Lurking is a potential problem for theories of social constructivism and principles of active learning. It’s also a problem for data analytics – if the student is not VISIBLE, how do we KNOW that they are learning? The invisible are easy to ignore, easy to problemetise, easy to marginalise, easy to other, easy to shame. It is tempting to chivvy them into participation, but participation without intrinsic engagement and motivation is futile, is facile, is inauthentic. A pedagogic approach that emphasises the visible over all else ignores autonomy, dismisses reasons, denies that another story might exist. This type of approach can force us all to join in the jolly learning games FOR OUR OWN GOOD.
All of this makes me shudder with memories of the forced jollity of childhood – the insistence upon JOINING IN – no sitting in the corner READING quietly while the rest of the (good) children are PLAYING NICELY together. (If you know Joyce Grenfell you will hear her voice here.) I felt odd. I am not shy, yet for most of my life I had no way of describing my need to sometimes pause and reflect before speaking. Now I know that I am not alone – that others (sometimes) feel as I do. But I digress.
When we other the silent participants we risk confusing what is countable, what is trackable, what is noticeable, for what is important – we risk confusing meaningful learning with what is easy to assess. But learning is not a counting noun – Dave Cormier taught us that. And, if we are not careful, we send students the message that spending time in quiet reflection is somehow wrong, that spending time learning conventions is wrong, that watching is cheating, that this behaviour is FREELOADING and that is JUST NOT CRICKET.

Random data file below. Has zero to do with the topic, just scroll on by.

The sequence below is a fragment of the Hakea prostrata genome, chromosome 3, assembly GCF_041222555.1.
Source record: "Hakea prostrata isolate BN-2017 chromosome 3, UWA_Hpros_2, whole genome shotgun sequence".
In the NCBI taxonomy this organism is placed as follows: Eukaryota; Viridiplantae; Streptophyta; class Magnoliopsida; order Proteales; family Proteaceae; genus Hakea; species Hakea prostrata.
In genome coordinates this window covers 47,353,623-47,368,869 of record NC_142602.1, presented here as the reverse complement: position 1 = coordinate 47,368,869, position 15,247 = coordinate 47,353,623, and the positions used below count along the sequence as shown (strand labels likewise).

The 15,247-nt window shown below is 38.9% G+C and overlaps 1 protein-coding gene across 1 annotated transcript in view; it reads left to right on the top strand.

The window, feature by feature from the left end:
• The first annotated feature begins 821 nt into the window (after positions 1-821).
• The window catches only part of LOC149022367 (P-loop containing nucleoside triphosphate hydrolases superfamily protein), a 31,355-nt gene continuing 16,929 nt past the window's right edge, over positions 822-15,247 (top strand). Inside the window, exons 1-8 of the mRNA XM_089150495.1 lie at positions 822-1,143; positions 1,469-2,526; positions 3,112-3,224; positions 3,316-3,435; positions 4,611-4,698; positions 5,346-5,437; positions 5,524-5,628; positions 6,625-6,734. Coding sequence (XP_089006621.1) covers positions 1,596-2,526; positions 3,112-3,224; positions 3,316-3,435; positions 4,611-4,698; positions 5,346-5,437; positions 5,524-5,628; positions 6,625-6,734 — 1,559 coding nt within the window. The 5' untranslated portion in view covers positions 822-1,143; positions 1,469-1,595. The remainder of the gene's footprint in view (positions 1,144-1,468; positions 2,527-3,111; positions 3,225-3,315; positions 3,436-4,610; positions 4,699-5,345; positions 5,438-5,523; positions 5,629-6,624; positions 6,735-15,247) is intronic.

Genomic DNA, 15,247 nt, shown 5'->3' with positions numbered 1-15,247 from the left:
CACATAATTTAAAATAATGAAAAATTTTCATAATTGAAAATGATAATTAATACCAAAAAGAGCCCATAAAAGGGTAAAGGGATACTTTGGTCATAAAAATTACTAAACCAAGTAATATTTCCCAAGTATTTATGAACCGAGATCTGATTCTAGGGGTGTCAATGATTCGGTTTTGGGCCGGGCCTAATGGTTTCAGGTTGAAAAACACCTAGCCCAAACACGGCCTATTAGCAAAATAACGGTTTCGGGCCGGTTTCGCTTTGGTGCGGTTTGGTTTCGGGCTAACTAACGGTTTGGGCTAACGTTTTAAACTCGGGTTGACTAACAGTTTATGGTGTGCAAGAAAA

Yet learning often takes time. Thoughts need to percolate. Fine wine is not made overnight. this blog post, for example, began with a discussion on Twitter, and has been knocking around in my head ever since.
So I am stating, here and now, that I am reclaiming lurking. I am reclaiming the behaviour, and I am reclaiming the word. Lurking is allowed. Lurking. Is. Allowed. There, I said it aloud (lol).
I’ve written about this with others before. I’ve used Lave and Wenger’s idea of legitimate peripheral participation to suggest that lurking can be a legitimate strategy for those new to a community and its norms. I’ve talked about how our Facebook groups can help shyer students, and those without English as a native language, to take their time to respond in their own way. I’ve run a Twitter chat to talk in more detail about this. I’m not saying anything new. But the current emphasis on student engagement and active learning makes me want to emphasise this more. Lurking is a legitimate behaviour. It is something we all do from time to time. I lurk, you lurk, we all lurk. (Note, by the way, that I am talking about a behaviour here, and not a type of person – lurking is relational, is situational, is context dependent.)
We learn a lot by doing, I know. We should encourage our students to participate. We should ensure that the digitally shy can be helped to find their voice, that students build their digital capabilities as well as their academic ones. All of these will help them both within academia and beyond it. But any insistence on one size fitting all, of active learning being the only ‘proper’ way of learning, needs to stop.
So the question becomes, I think: how do we, as compassionate educators, allow students opportunities to learn what, when and how they want to learn?
Image of Cagney, lurking in our garden